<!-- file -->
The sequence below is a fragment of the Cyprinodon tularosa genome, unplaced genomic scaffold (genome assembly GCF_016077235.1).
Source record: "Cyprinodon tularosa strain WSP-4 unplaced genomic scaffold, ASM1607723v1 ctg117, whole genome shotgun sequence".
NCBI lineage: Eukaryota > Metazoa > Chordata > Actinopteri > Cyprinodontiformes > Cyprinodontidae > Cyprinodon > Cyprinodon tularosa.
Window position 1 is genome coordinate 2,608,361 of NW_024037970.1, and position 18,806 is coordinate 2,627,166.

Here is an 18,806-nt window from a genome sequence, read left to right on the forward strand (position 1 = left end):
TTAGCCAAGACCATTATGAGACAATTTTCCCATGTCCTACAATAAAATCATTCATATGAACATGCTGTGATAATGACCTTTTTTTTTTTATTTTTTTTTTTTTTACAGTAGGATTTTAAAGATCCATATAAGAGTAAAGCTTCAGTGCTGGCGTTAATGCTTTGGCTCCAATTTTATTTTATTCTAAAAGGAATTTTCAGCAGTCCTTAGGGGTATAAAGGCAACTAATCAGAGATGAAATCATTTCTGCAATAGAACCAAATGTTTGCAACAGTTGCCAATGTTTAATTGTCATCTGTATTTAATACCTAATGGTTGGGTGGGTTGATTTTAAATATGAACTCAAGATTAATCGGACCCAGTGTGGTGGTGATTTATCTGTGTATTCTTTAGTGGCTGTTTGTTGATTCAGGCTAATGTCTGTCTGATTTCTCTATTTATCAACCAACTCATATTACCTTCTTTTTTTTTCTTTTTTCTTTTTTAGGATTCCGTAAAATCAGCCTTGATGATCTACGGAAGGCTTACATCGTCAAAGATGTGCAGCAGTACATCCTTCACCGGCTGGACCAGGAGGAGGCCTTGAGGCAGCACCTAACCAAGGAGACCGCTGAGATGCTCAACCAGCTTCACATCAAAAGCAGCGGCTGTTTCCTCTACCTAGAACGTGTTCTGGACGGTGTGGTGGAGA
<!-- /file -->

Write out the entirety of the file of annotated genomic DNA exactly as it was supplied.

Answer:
The sequence below is a fragment of the Cyprinodon tularosa genome, unplaced genomic scaffold (genome assembly GCF_016077235.1).
Source record: "Cyprinodon tularosa strain WSP-4 unplaced genomic scaffold, ASM1607723v1 ctg117, whole genome shotgun sequence".
NCBI lineage: Eukaryota > Metazoa > Chordata > Actinopteri > Cyprinodontiformes > Cyprinodontidae > Cyprinodon > Cyprinodon tularosa.
Window position 1 is genome coordinate 2,608,361 of NW_024037970.1, and position 18,806 is coordinate 2,627,166.

Here is an 18,806-nt window from a genome sequence, read left to right on the forward strand (position 1 = left end):
TTAGCCAAGACCATTATGAGACAATTTTCCCATGTCCTACAATAAAATCATTCATATGAACATGCTGTGATAATGACCTTTTTTTTTTTATTTTTTTTTTTTTTACAGTAGGATTTTAAAGATCCATATAAGAGTAAAGCTTCAGTGCTGGCGTTAATGCTTTGGCTCCAATTTTATTTTATTCTAAAAGGAATTTTCAGCAGTCCTTAGGGGTATAAAGGCAACTAATCAGAGATGAAATCATTTCTGCAATAGAACCAAATGTTTGCAACAGTTGCCAATGTTTAATTGTCATCTGTATTTAATACCTAATGGTTGGGTGGGTTGATTTTAAATATGAACTCAAGATTAATCGGACCCAGTGTGGTGGTGATTTATCTGTGTATTCTTTAGTGGCTGTTTGTTGATTCAGGCTAATGTCTGTCTGATTTCTCTATTTATCAACCAACTCATATTACCTTCTTTTTTTTTCTTTTTTCTTTTTTAGGATTCCGTAAAATCAGCCTTGATGATCTACGGAAGGCTTACATCGTCAAAGATGTGCAGCAGTACATCCTTCACCGGCTGGACCAGGAGGAGGCCTTGAGGCAGCACCTAACCAAGGAGACCGCTGAGATGCTCAACCAGCTTCACATCAAAAGCAGCGGCTGTTTCCTCTACCTAGAACGTGTTCTGGACGGTGTGGTGGAGA